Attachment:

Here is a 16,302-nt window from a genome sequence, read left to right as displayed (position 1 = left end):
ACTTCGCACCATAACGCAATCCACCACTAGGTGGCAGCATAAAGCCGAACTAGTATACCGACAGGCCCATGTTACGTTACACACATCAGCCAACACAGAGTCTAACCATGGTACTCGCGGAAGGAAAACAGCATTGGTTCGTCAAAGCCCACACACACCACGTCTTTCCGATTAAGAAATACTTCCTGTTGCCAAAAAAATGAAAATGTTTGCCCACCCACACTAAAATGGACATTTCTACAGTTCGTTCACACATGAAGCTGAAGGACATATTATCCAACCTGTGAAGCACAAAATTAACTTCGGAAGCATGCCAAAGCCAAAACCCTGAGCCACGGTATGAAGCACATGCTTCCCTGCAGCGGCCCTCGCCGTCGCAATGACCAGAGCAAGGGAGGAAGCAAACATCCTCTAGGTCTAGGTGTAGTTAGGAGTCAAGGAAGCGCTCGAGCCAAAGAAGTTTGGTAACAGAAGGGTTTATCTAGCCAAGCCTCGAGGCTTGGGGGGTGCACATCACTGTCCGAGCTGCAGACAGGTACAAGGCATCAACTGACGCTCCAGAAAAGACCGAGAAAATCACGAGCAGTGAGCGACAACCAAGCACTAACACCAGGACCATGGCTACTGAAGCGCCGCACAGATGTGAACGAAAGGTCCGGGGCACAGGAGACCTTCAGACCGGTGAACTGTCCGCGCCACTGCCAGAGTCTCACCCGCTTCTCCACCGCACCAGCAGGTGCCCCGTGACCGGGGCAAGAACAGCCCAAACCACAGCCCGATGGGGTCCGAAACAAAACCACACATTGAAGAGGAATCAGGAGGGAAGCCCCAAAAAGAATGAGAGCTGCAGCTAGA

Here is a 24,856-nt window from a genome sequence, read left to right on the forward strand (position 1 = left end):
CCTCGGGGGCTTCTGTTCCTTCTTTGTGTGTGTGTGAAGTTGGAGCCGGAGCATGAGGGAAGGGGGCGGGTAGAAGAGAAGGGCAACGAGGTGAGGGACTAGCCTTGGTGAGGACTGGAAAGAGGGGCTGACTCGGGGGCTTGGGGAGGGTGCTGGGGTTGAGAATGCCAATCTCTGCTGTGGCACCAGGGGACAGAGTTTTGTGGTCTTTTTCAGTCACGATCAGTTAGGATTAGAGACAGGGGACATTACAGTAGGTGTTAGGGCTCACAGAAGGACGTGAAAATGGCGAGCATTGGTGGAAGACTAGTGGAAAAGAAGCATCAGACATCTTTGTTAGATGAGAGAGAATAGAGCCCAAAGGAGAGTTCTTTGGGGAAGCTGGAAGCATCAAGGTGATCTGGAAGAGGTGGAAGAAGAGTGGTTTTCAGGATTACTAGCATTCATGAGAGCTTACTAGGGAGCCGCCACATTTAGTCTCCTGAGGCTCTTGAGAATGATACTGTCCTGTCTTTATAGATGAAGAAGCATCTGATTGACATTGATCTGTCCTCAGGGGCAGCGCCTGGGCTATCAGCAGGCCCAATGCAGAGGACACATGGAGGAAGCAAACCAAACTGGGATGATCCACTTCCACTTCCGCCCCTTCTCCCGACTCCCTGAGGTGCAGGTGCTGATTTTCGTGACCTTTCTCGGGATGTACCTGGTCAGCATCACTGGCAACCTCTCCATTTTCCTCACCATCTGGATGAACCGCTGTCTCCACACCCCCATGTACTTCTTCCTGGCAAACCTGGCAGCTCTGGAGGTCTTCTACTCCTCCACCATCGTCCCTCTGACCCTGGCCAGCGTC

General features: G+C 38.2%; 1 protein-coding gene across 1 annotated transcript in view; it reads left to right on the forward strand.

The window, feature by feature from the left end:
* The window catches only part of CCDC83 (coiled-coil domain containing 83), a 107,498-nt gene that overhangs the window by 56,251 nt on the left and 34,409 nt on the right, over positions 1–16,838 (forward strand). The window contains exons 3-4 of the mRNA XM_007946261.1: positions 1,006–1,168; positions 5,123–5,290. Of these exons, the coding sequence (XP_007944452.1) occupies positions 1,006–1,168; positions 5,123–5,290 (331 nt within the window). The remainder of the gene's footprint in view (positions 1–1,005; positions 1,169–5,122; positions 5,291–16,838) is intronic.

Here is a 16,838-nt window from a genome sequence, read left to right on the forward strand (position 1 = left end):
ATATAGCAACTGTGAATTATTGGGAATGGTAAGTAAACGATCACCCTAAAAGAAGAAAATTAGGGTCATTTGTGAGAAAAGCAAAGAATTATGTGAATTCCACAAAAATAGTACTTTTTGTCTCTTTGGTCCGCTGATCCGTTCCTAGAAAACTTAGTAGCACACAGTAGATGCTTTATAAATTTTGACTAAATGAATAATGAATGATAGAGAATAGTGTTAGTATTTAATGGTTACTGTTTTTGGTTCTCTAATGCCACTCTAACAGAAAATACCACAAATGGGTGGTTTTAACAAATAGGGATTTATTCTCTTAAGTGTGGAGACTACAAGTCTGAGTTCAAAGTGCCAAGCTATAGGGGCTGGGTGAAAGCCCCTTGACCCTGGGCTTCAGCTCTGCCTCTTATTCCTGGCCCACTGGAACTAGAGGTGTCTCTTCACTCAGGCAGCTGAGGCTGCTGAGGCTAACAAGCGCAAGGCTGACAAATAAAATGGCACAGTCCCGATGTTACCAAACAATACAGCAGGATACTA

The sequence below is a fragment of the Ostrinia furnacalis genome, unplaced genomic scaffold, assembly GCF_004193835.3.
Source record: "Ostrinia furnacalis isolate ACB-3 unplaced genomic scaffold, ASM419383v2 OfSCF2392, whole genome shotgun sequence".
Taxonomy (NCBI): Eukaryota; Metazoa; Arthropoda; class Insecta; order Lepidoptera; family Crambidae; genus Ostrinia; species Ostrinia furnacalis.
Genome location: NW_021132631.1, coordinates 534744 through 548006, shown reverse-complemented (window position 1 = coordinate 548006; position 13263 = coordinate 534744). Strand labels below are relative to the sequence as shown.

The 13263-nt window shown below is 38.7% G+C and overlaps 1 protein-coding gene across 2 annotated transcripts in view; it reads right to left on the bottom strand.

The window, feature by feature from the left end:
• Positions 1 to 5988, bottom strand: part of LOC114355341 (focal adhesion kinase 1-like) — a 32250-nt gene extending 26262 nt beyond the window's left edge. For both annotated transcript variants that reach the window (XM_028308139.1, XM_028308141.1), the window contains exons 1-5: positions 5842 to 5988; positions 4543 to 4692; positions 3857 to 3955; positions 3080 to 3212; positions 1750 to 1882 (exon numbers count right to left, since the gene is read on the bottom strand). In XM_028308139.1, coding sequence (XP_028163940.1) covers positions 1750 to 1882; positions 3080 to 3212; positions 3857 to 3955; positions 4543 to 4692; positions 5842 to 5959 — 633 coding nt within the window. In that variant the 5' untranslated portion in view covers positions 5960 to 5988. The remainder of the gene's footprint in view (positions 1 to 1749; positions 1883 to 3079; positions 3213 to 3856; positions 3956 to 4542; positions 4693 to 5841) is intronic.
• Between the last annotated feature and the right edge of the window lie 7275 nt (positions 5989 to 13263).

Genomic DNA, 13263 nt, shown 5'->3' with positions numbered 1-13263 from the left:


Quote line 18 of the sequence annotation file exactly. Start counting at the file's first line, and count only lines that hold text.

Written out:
Genomic DNA, 13263 nt, shown 5'->3' with positions numbered 1-13263 from the left: